3D Printer Nozzle-to-Platform Gap Visualization

Here’s what the 0.35 mm diameter nozzle of my Makergear M2 looks like when printing a 0.40×0.25 mm thread on borosilicate glass with a coating of hairspray:

M2 V4 nozzle - thinwall box first layer
M2 V4 nozzle – thinwall box first layer

The dimensions:

Extrusion Dimensions
Extrusion Dimensions

Some common household objects at the same scale:

Objects vs Thread Comparison
Objects vs Thread Comparison

The accuracy required is literally hair-fine: being off by the diameter of the hair on your head can wreck the first layer of the printed object.

One turn of the M3 screws supporting the M2 platform move the mounting point by twice the thread thickness. Their positions on the platform amplify the motion by about a factor of two, so if you’re tweaking the screws by more than 1/6 turn at a time, you’re overdoing it.

For first-layer nozzle-to-platform distance adjustment:

  • If it increases by 0.25 mm, the plastic won’t touch the platform
  • If it decreases by 0.25 mm, the plastic won’t come out of the nozzle

For platform alignment:

  • If your printer can’t maintain the proper gap to within ±0.10 mm across the entire platform, it won’t produce accurate results
  • Platform alignment that looks good probably isn’t

After you do a coarse alignment and set the Extrusion Multiplier to get accurate thread width, print thinwall hollow boxes and use your trusty digital calipers to make the platform settings & adjustments perfect.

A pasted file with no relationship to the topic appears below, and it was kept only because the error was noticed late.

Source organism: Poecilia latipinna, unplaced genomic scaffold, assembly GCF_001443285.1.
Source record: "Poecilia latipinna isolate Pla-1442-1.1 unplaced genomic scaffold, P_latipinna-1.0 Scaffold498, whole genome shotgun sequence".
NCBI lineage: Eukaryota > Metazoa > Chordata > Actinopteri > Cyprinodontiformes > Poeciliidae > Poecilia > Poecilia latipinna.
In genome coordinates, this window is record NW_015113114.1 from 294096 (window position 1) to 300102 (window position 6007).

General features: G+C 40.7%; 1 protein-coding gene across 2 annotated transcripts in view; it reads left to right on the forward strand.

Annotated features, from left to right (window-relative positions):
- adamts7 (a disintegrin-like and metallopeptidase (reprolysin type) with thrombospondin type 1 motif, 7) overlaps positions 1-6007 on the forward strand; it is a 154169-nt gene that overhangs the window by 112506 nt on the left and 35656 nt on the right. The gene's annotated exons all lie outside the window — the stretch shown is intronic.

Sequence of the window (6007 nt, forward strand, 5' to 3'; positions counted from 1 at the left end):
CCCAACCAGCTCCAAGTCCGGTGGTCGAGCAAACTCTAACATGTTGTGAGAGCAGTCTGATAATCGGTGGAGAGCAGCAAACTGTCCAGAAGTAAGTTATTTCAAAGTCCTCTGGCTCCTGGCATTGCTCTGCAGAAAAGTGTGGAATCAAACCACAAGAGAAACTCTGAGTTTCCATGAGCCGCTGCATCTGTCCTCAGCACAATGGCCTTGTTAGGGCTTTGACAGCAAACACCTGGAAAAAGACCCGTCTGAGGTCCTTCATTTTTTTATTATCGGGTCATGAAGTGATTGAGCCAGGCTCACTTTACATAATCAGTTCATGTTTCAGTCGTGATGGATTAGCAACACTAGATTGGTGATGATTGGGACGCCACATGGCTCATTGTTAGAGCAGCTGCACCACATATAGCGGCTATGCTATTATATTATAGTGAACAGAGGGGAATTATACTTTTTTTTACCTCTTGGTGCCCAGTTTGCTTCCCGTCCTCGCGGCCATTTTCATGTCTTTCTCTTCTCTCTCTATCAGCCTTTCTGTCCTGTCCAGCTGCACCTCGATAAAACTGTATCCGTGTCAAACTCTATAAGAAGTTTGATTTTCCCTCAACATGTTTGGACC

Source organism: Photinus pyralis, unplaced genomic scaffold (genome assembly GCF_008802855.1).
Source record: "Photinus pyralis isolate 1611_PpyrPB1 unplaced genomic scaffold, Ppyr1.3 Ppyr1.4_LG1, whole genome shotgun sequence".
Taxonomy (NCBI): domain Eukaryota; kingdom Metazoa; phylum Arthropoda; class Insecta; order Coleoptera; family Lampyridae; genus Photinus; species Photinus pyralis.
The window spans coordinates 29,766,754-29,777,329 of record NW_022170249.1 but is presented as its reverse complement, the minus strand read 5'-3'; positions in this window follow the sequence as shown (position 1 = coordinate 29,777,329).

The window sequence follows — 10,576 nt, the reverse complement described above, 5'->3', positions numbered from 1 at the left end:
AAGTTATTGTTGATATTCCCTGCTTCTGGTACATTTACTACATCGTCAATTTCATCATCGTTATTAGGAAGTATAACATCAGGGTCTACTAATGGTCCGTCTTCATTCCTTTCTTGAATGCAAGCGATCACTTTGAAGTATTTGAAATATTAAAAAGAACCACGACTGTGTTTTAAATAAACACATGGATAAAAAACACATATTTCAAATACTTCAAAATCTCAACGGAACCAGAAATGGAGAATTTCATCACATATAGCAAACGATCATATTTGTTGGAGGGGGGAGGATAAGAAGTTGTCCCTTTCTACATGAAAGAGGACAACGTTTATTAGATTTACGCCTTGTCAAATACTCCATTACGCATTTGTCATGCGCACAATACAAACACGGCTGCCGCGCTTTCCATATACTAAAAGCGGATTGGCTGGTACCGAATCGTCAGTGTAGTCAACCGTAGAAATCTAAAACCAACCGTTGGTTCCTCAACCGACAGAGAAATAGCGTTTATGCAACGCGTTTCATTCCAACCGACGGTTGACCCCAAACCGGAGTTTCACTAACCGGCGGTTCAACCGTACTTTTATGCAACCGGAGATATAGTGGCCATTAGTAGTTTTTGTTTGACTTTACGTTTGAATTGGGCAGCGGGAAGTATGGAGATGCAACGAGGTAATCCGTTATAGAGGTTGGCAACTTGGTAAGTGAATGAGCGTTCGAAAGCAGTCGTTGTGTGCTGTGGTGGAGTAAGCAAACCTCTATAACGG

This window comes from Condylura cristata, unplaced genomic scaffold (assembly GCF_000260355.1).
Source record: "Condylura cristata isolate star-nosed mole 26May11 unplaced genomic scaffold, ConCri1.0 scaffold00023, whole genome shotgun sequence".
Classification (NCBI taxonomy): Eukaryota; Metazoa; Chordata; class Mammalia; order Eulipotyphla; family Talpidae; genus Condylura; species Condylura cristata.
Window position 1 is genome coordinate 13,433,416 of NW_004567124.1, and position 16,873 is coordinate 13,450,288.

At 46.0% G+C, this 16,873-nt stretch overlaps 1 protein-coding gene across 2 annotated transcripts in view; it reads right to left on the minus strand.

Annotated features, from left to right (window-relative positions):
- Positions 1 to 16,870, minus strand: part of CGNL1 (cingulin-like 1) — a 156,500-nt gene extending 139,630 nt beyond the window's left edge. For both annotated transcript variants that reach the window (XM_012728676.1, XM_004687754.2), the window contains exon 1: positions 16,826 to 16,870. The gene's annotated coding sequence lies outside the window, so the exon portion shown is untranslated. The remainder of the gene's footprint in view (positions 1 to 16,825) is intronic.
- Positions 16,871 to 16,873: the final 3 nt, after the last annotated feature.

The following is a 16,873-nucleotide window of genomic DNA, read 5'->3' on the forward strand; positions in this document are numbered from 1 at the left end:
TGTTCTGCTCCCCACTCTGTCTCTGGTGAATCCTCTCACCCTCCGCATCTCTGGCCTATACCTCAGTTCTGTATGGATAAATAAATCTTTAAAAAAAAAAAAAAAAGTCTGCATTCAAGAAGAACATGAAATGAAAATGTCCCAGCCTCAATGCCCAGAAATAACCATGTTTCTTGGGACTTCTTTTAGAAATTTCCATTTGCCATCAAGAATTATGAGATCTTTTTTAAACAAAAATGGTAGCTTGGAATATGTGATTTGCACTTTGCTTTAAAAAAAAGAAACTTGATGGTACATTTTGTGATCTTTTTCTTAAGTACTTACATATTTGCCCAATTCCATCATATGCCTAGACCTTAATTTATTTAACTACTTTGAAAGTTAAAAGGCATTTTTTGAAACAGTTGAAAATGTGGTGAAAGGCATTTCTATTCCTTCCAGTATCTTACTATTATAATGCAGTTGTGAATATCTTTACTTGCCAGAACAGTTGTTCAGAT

Works for me, anyhow. All I do is slice whatever object I’ve just designed, turn the M2 on, and print it. No muss, no fuss, no wasted motion: It Just Works.

The sketches come from my Digital Machinist column (DM 10.4). They’ve been covering a bunch of 3D printing topics, so if you’re interested in that kind of stuff…

One thought on “3D Printer Nozzle-to-Platform Gap Visualization

  1. I always find it immensely useful to get a full perspective on any particular problem–understanding how small or large changes in settings have an effect on your outcome. I can see someone with their new 3D printer struggling with properly configuring it not knowing the dramatic changes they’re making with a single turn of the screw. I love that your post clearly demonstrates this.

    This reminds me of the first time I tried flying a two-line stunt kite. I assembled it. Then started to tie the three-point harness together. And you probably see where this is going already… So there are six short lines connecting the kite to the two control lines to the operator. I’d get the kite to fly for 2 or 3 seconds and it would plummet. The changes I was making to the bridle were on the scale of an inch or two at a time.

    Luckily I’m a patient guy and kept at it until I chanced upon a configuration that was Close Enough. Then I made one more (unknowingly gross) change to try and dial it in only to promptly fail again. At that point I started making tenth of an inch changes and quickly found the sweet spots for the bridle config.

    A mention of that aspect in the instructions that came with the kite would have been incredibly helpful.

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